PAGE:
4 Feb 2016

del potro us open 2009

Juan Martin Del Potro is back! Delpo makes his return at Delray Beach this spring, and for Throwback Thursday, I take a look at his incredible 2009 US Open victory over Federer.

This match was one of the greatest slam finals of time. The quality, the drama, and where this match sits in my personal tennis history make it probably my favourite match of all time. I remember it vividly, and that’s because in part I later downloaded the match and watched it again in full another three times in the years that followed.
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1 Feb 2016
Podcastlogosquare

Brodie and Juan Jose discuss the amazing Kerber upset and what she did well to win her first slam. They also discuss the impressive changes in Raonic’s game, Andy Murray’s endless self babbling and Djokovic’s continuing excellent form.

Like the podcast? You can help support the podcast and the blog by contributing to the Patreon campaign. Subscribe on iTunes and Stitcher.

29 Jan 2016

milos raonic ao

He could have won. Maybe, he even should have won. And those are the losses that sting the most.

Regardless of the tough loss in five sets to Andy Murray at the Australian Open, the positives from Raonic’s start to the season are overwhelming. Even some of his biggest detractors, those who have perhaps fairly called him boring in the past, have been impressed and enjoyed his run. The improvements aren’t just buzz words like “movement” and “confidence”, they’re noticeable and measurable.

After a horrible 2015, Canadian tennis needed this. But more importantly, the ATP needed this.

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28 Jan 2016

Their 45th meeting. Melbourne. Semifinals. The stage doesn’t get much bigger. Those of us in North America (who were crazy enough) stayed up late or crawled out of bed. Before we could barely get the coffee finished brewing or the tea finished steeping, the first set was over. Still scratching our eyes from what we had seen, and only half way through our coffee, the second set was over.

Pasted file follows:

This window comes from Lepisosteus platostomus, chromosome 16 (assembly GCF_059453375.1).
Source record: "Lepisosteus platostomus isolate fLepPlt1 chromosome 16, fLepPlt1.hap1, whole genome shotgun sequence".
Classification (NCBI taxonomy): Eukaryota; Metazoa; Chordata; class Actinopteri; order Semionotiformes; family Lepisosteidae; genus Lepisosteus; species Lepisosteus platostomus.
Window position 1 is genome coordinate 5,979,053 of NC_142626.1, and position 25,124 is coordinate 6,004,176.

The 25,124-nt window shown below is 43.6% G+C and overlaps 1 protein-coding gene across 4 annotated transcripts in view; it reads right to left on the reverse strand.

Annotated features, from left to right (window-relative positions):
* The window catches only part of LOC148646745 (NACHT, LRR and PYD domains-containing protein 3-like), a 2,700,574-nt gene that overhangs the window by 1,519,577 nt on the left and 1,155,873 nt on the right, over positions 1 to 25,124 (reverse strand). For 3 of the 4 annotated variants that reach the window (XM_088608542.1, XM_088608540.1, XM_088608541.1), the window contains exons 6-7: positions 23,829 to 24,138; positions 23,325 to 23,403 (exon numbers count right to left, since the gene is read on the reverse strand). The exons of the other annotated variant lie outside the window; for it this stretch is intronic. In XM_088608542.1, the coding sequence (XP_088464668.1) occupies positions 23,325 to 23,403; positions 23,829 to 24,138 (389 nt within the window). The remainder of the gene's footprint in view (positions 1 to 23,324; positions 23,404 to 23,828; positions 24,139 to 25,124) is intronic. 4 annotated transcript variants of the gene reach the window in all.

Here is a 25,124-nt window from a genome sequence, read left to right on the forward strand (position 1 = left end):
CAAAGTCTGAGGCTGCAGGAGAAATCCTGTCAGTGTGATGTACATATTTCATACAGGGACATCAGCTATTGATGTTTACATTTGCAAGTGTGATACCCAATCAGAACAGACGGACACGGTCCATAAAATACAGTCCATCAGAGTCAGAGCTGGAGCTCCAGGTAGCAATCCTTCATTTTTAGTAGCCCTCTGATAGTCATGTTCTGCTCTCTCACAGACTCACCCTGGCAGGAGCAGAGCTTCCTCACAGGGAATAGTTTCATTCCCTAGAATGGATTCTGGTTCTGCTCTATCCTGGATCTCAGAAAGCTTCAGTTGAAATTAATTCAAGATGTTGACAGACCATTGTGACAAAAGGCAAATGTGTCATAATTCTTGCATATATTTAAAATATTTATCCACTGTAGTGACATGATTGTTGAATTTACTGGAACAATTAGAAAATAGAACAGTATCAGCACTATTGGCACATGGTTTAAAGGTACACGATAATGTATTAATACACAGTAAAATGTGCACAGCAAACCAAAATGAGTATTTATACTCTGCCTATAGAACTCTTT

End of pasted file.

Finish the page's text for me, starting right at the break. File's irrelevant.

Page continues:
Federer did well to take out some of the pace in the rallies to give himself more time on the ball, changing the rhythm of the match, forcing some errors out of Djokovic and stealing away the third set. But after a long delay for roof closing, Djokovic got back on course, pushed the pressure back on to Federer, used some insane defence to hit some fantastic shots and was safely through to the final.

The first set really stands out, but at 3:40am, I was barely awake. Let’s go back and explore what the heck Djokovic was doing to dominate the first set in a speedy 22 minutes, 6-1.
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27 Jan 2016

raonic banner

It’s 2016, and Milos Raonic still hasn’t lost.

When Rafael Nadal lost in the first round, Milos Raonic’s section mildly imploded. He’s done wonderfully to build on his title in Brisbane to advance to the semifinals at the Australian Open, defeating Gael Monfils Wednesday night, 6-3, 3-6, 6-3, 6-4. He’ll join Andy Murray, Roger Federer and Novak Djokovic as the final four players in the men’s draw. It’s fitting, because he’s looked like the fourth best player in the world to start 2016.
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26 Jan 2016

djokovic ao nishikori

The Bakery is your one stop shop for quick hitting match reports. Bagels and breadsticks may or may not be included.

Juan Jose and I talked about the crazy, bizarre yet fascinating Djokovic/Simon match at length on the latest podcast. Simon played the perfect match – junk balling, keeping things central, lengthening points and coming up with some crazy backhand winners. Djokovic’s inability to create pace and break down Simon looked troubling, nevermind the fact that he hit 100 unforced errors. Novak was clear that he wouldn’t be tired and had experience being pushed in long matches and being forced the very next day, nevermind two days later.